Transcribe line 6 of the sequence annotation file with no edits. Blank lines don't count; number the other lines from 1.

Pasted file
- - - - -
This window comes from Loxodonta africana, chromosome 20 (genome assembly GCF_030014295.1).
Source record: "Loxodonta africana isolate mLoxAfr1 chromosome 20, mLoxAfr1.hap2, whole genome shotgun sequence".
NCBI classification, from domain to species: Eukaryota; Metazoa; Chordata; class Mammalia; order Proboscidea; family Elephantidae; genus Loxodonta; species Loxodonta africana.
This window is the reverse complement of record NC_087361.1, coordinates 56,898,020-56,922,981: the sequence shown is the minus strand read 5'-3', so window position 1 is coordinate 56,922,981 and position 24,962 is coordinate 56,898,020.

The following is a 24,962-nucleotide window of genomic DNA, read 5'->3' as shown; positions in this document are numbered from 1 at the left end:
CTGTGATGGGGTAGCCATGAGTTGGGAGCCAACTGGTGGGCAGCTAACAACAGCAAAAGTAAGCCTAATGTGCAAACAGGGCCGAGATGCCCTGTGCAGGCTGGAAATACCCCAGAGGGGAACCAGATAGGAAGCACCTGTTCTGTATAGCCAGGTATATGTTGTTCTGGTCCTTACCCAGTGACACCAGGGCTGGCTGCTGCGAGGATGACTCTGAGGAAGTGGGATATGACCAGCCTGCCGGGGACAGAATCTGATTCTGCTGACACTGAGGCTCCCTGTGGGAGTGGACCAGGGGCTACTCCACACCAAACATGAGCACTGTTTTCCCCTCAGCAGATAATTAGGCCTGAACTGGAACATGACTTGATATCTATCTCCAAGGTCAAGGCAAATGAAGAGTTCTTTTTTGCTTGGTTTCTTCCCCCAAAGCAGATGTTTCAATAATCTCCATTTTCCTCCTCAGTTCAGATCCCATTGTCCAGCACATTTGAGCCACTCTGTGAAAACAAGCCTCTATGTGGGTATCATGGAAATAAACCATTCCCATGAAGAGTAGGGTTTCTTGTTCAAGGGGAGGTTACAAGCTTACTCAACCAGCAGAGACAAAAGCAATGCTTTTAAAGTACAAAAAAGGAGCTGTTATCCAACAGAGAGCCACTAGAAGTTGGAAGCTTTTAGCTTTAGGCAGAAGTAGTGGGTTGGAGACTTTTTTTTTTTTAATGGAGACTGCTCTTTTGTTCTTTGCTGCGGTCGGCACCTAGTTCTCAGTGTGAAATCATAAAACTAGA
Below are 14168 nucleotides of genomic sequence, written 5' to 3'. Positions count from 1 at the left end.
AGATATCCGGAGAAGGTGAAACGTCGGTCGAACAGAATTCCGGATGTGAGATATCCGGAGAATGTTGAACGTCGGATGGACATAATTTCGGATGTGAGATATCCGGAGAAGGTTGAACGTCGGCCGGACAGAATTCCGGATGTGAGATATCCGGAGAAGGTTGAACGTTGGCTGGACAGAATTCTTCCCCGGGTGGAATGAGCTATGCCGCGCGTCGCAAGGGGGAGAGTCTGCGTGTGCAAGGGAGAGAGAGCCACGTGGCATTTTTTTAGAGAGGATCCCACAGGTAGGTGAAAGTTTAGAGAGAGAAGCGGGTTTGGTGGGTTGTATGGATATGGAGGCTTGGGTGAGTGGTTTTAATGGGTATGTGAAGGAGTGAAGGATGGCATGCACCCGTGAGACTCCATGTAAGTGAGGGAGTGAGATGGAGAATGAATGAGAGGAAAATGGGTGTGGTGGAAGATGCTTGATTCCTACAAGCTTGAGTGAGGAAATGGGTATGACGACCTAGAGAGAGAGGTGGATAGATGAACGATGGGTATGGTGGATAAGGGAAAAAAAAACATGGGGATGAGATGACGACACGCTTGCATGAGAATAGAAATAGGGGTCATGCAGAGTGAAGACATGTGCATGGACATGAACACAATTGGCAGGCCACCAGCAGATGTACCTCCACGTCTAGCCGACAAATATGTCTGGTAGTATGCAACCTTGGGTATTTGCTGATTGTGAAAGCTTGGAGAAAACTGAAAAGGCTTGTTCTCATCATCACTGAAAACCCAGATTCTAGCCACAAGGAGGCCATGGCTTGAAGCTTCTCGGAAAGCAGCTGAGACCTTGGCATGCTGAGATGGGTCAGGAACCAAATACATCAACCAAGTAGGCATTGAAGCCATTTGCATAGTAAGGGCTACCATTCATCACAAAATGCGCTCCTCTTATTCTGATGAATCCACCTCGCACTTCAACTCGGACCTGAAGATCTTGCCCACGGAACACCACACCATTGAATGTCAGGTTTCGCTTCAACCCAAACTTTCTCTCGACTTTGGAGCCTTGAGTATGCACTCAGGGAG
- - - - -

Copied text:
CTGTGATGGGGTAGCCATGAGTTGGGAGCCAACTGGTGGGCAGCTAACAACAGCAAAAGTAAGCCTAATGTGCAAACAGGGCCGAGATGCCCTGTGCAGGCTGGAAATACCCCAGAGGGGAACCAGATAGGAAGCACCTGTTCTGTATAGCCAGGTATATGTTGTTCTGGTCCTTACCCAGTGACACCAGGGCTGGCTGCTGCGAGGATGACTCTGAGGAAGTGGGATATGACCAGCCTGCCGGGGACAGAATCTGATTCTGCTGACACTGAGGCTCCCTGTGGGAGTGGACCAGGGGCTACTCCACACCAAACATGAGCACTGTTTTCCCCTCAGCAGATAATTAGGCCTGAACTGGAACATGACTTGATATCTATCTCCAAGGTCAAGGCAAATGAAGAGTTCTTTTTTGCTTGGTTTCTTCCCCCAAAGCAGATGTTTCAATAATCTCCATTTTCCTCCTCAGTTCAGATCCCATTGTCCAGCACATTTGAGCCACTCTGTGAAAACAAGCCTCTATGTGGGTATCATGGAAATAAACCATTCCCATGAAGAGTAGGGTTTCTTGTTCAAGGGGAGGTTACAAGCTTACTCAACCAGCAGAGACAAAAGCAATGCTTTTAAAGTACAAAAAAGGAGCTGTTATCCAACAGAGAGCCACTAGAAGTTGGAAGCTTTTAGCTTTAGGCAGAAGTAGTGGGTTGGAGACTTTTTTTTTTTTAATGGAGACTGCTCTTTTGTTCTTTGCTGCGGTCGGCACCTAGTTCTCAGTGTGAAATCATAAAACTAGA